Associate’s degree programs: The cost of earning an associate’s degree is often lower than earning a bachelor’s degree, in part because the time to completion is faster. While a greater proportion of associate’s degree programs result in no premium than four-year programs, students who earn an associate’s degree are more likely to recoup their education costs within the first five years—more so than bachelor’s and certificate graduates. . Nearly six in ten (58%) students who complete an associate degree have the ability to recoup the cost of earning the credential in just five years, which is higher than any other type of program.

What Is An Associate Degree? Requirements, Costs, And More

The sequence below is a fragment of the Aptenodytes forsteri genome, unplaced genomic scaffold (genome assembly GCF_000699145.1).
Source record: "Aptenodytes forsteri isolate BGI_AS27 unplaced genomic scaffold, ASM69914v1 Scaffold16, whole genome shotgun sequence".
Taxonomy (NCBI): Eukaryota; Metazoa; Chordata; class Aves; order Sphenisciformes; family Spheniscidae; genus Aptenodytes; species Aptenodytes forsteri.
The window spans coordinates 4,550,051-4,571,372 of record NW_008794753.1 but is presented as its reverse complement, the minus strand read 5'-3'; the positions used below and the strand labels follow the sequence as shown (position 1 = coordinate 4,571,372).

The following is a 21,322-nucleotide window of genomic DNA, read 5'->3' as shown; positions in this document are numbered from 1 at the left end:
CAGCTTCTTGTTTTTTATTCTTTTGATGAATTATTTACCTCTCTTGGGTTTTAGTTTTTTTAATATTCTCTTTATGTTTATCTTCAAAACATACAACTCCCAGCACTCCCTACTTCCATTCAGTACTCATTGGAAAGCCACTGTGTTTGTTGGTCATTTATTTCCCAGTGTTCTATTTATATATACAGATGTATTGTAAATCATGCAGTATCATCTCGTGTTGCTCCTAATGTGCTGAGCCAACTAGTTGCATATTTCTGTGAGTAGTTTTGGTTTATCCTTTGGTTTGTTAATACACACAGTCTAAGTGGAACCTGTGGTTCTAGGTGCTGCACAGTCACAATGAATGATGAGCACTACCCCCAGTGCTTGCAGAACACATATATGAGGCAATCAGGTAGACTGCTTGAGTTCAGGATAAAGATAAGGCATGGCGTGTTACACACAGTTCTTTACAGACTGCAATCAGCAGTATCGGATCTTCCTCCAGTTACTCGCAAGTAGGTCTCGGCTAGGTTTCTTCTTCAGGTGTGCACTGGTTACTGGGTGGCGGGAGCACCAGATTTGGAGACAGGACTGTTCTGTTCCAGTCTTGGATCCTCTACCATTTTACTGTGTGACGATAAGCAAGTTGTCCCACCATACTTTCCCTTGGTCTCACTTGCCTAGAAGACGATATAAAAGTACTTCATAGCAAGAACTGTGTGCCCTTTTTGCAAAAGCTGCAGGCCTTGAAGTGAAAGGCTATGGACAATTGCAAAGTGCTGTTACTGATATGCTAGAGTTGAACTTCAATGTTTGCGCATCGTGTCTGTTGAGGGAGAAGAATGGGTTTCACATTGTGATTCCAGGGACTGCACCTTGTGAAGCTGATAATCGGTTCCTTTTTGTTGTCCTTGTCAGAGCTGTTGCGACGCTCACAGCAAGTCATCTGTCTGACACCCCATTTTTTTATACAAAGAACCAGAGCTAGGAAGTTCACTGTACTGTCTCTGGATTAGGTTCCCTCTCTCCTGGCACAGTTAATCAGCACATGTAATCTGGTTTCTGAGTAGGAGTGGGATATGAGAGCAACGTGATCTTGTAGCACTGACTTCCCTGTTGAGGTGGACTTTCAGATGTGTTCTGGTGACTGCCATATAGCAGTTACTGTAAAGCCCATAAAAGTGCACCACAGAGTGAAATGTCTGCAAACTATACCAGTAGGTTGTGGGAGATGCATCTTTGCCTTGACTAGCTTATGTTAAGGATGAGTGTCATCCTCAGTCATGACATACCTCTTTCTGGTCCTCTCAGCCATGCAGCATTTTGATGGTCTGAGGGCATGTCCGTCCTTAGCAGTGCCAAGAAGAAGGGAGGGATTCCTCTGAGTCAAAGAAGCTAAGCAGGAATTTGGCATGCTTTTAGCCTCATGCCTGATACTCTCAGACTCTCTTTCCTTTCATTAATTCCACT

Certificate Programs: Earning a certificate takes less time than earning an associate’s or bachelor’s degree, as they typically range from six to 18 months depending on the type of certification desired. The cost of these programs can also vary greatly depending on the length of the program and whether it is offered at a public or private institution. These factors, along with the earnings premium, affect how long it takes graduates to recoup their education costs. Although many certificate programs (48%) show that the majority of their graduates will pay back their education costs within five years, they are generally smaller in scale—representing only 34% of all certificate holders. Conversely, a disproportionate number of graduates who saw no return on investment from their degree program earned a certificate (197,277) rather than an associate degree (76,627) or bachelor’s degree (79,422). These results show